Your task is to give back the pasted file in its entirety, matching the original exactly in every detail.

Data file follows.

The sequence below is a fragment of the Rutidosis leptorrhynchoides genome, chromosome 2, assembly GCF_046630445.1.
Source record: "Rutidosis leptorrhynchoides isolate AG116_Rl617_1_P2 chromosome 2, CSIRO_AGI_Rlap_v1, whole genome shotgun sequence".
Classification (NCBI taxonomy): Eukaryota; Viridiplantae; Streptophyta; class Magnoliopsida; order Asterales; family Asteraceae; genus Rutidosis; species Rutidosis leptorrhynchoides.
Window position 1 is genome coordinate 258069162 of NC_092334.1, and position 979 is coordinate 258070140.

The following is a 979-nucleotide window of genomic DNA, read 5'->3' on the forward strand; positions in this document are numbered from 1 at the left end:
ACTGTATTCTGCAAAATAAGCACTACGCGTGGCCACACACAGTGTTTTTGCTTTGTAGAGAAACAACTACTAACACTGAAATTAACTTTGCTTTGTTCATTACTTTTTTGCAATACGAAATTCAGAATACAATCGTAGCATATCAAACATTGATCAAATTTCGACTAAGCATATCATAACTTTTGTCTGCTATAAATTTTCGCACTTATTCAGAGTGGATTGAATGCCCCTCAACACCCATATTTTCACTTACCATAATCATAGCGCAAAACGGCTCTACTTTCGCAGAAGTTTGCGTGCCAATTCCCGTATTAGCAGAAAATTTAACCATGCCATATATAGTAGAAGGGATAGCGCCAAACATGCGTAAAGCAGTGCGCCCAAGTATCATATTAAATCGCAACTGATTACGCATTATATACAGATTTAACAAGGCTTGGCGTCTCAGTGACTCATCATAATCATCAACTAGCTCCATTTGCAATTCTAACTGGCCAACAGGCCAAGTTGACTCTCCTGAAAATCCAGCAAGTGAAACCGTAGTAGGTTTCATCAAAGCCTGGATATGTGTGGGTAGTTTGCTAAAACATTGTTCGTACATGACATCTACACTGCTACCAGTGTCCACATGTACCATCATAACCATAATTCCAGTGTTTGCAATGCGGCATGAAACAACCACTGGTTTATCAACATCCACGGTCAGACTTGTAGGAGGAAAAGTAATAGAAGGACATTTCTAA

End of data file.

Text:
The sequence below is a fragment of the Rutidosis leptorrhynchoides genome, chromosome 2, assembly GCF_046630445.1.
Source record: "Rutidosis leptorrhynchoides isolate AG116_Rl617_1_P2 chromosome 2, CSIRO_AGI_Rlap_v1, whole genome shotgun sequence".
Classification (NCBI taxonomy): Eukaryota; Viridiplantae; Streptophyta; class Magnoliopsida; order Asterales; family Asteraceae; genus Rutidosis; species Rutidosis leptorrhynchoides.
Window position 1 is genome coordinate 258069162 of NC_092334.1, and position 979 is coordinate 258070140.

The following is a 979-nucleotide window of genomic DNA, read 5'->3' on the forward strand; positions in this document are numbered from 1 at the left end:
ACTGTATTCTGCAAAATAAGCACTACGCGTGGCCACACACAGTGTTTTTGCTTTGTAGAGAAACAACTACTAACACTGAAATTAACTTTGCTTTGTTCATTACTTTTTTGCAATACGAAATTCAGAATACAATCGTAGCATATCAAACATTGATCAAATTTCGACTAAGCATATCATAACTTTTGTCTGCTATAAATTTTCGCACTTATTCAGAGTGGATTGAATGCCCCTCAACACCCATATTTTCACTTACCATAATCATAGCGCAAAACGGCTCTACTTTCGCAGAAGTTTGCGTGCCAATTCCCGTATTAGCAGAAAATTTAACCATGCCATATATAGTAGAAGGGATAGCGCCAAACATGCGTAAAGCAGTGCGCCCAAGTATCATATTAAATCGCAACTGATTACGCATTATATACAGATTTAACAAGGCTTGGCGTCTCAGTGACTCATCATAATCATCAACTAGCTCCATTTGCAATTCTAACTGGCCAACAGGCCAAGTTGACTCTCCTGAAAATCCAGCAAGTGAAACCGTAGTAGGTTTCATCAAAGCCTGGATATGTGTGGGTAGTTTGCTAAAACATTGTTCGTACATGACATCTACACTGCTACCAGTGTCCACATGTACCATCATAACCATAATTCCAGTGTTTGCAATGCGGCATGAAACAACCACTGGTTTATCAACATCCACGGTCAGACTTGTAGGAGGAAAAGTAATAGAAGGACATTTCTAA